The Oamaru Licensing Trust is eyeing its slice of the Government’s $3 billion Provincial Growth Fund.
It recently submitted a 100-page expression of interest for a grant to help restore the facade of the Brydone Hotel to its former glory and to create more employment opportunities in the North Otago town.
An expression of interest for the Provincial Growth Fund (PGF) allows for potential proposals to be tested for eligibility – and for feedback before a final application.
The Oamaru Licensing Trust (OLT) has owned the category 2 heritage-listed Brydone Hotel since 1961, the same year the trust was founded. At present, it employs 80 staff at the 49-room hotel, bar, restaurant and conference facility.
OLT general manager Cathy Maaka would not disclose the exact figure the trust had asked for, other than to say it was “a substantial amount”.
The facade restoration project included reinstating the parapets that were removed from the building in 1964 and tidying up the Oamaru stone panels of the 1881 building.
“We’d like to reinstate the parapets and the original look of the building, which is more in keeping with the Victorian look of the town,” Ms Maaka said.
It is not known why the parapets were taken down and replaced with a concrete panel, but in the trust’s research for its PGF proposal it was discovered that the parapets were sold for a shilling each.
“There is an elderly man in Oamaru who still has some in his garden,” Ms Maaka said.
They would be used as moulds for new parapets in the restoration project.
The 100-page PGF proposal had been compiled by OLT marketing manager Eden Bradfield over the past three months.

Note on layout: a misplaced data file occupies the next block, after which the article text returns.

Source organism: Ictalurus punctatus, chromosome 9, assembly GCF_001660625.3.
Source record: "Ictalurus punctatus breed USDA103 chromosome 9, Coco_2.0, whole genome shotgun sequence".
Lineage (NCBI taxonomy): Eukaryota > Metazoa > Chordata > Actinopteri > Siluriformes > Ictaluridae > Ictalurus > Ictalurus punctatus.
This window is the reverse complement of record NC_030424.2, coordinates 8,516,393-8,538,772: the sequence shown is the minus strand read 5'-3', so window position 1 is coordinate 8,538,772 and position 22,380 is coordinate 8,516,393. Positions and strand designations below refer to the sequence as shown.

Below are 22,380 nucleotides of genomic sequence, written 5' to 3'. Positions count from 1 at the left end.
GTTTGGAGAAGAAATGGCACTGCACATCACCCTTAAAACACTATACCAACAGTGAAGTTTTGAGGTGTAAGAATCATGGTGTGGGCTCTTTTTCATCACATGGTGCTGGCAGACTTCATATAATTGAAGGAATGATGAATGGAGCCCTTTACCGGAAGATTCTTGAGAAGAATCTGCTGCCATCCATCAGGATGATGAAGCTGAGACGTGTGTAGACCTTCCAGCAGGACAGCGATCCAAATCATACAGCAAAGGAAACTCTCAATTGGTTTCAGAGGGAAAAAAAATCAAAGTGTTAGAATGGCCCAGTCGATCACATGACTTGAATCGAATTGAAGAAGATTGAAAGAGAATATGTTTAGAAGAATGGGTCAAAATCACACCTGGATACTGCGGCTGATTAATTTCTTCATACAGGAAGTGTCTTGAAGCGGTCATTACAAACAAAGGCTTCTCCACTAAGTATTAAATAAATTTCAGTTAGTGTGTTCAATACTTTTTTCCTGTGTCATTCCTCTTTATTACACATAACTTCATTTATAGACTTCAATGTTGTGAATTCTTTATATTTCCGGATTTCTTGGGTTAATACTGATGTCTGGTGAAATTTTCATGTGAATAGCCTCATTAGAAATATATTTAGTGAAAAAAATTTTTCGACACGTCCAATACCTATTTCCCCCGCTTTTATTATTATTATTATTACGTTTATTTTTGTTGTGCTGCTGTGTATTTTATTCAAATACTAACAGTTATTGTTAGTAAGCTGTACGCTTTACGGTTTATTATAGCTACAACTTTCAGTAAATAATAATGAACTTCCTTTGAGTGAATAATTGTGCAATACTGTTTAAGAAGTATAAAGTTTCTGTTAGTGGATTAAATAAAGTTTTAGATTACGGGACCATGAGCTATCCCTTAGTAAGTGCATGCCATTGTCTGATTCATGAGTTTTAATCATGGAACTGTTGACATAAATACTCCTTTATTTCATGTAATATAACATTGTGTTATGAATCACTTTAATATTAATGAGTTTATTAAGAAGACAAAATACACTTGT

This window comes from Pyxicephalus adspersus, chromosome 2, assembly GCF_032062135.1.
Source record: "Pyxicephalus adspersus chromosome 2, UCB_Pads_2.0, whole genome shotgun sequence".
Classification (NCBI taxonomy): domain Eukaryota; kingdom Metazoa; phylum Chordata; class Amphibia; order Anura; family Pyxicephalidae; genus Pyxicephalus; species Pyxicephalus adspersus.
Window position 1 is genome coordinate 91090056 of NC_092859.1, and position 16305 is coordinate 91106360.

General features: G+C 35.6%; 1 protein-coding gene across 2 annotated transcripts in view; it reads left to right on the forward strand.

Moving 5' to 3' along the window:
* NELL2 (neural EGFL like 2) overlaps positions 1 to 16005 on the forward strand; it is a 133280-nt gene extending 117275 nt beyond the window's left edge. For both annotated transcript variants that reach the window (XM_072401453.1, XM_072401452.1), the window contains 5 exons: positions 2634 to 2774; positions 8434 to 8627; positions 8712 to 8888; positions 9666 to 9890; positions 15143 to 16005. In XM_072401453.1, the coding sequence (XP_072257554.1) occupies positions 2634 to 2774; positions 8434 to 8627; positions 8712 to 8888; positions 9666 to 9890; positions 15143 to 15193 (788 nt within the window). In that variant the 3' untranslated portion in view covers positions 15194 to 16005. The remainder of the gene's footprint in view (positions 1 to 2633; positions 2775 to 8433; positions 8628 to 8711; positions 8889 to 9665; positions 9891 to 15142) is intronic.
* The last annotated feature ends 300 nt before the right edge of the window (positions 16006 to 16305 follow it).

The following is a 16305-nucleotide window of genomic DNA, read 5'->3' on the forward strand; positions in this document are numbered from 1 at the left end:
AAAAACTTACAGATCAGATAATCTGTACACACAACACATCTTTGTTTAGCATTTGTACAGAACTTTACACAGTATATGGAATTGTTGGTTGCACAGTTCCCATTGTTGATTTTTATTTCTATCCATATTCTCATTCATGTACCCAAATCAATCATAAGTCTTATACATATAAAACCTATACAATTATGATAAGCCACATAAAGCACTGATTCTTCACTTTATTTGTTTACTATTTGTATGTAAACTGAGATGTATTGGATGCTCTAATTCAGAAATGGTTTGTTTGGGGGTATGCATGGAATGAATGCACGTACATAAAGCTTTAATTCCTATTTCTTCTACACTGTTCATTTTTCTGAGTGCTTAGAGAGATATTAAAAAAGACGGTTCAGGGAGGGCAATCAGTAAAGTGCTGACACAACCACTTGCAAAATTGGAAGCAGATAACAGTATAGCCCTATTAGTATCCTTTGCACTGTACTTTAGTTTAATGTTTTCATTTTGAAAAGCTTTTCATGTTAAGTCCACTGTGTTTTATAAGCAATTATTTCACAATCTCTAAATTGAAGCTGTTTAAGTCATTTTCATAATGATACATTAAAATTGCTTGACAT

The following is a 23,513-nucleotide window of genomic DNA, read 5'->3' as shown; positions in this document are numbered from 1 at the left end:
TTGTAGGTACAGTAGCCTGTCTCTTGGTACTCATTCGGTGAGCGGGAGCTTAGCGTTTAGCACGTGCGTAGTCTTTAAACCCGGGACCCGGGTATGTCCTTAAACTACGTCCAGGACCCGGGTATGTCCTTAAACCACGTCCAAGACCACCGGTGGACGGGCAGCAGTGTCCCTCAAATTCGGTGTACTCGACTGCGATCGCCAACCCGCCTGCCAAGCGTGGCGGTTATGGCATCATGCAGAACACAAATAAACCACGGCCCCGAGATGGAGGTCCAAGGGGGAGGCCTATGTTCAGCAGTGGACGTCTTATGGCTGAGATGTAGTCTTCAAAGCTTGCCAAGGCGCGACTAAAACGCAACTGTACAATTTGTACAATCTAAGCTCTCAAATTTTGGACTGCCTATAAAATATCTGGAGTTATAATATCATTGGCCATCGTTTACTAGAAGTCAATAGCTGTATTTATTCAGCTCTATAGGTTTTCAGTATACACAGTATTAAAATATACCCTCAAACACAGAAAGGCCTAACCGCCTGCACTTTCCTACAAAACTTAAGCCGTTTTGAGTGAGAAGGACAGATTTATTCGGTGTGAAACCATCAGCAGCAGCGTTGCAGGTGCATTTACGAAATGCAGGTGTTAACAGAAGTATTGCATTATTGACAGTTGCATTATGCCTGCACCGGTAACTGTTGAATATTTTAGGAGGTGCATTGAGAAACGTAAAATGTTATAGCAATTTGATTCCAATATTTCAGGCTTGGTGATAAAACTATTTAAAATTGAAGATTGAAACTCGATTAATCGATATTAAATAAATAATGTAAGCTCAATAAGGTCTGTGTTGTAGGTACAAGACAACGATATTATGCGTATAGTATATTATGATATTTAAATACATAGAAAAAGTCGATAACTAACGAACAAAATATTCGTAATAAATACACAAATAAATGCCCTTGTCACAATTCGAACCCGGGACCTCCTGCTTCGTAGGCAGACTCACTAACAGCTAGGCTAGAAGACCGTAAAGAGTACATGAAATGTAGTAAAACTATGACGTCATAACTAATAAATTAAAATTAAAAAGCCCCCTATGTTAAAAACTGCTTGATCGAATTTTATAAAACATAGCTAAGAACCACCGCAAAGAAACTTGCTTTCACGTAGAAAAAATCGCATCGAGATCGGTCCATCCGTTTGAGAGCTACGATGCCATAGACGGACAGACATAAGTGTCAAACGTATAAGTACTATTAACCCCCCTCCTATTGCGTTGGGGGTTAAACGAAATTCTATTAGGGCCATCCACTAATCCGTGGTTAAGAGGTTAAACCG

It also included a bid for a grant to fund projects to create more employment opportunities in Oamaru.
“We’re absolutely thrilled by the support of the community – even others who have applied [for the PGF] have supported our application – that’s really awesome,” Ms Maaka said.
As tourism had been growing in Oamaru, so too had occupancy of the 49-room hotel.
“I think Oamaru now has an incredible framework for guests and visitors that we didn’t have 10 years ago,” Mr Bradfield said.
Some areas of the hotel had been stripped of their character over the years, but many of the original features had been retained, including the original fireplace, which is still lit every day in winter.
“It retains a lot of its original character, especially with the staircase, with the ceilings, with all the stonework on the exterior,” Mr Bradfield said.
Guests were attracted by the character of the Brydone Hotel and the restoration project would further enhance that attraction, he said.
“In Oamaru, we think of heritage as a narrative and when you stay somewhere that actually has existed since 1881, you’re engaging in that narrative in a really incredible way,” he said.
The Brydone Hotel, formerly known as the Queen’s Hotel, was designed by Thomas Forrester and John Lemon. It is one of their many exuberant designs that reflect the prosperity of Oamaru in the early 1880s.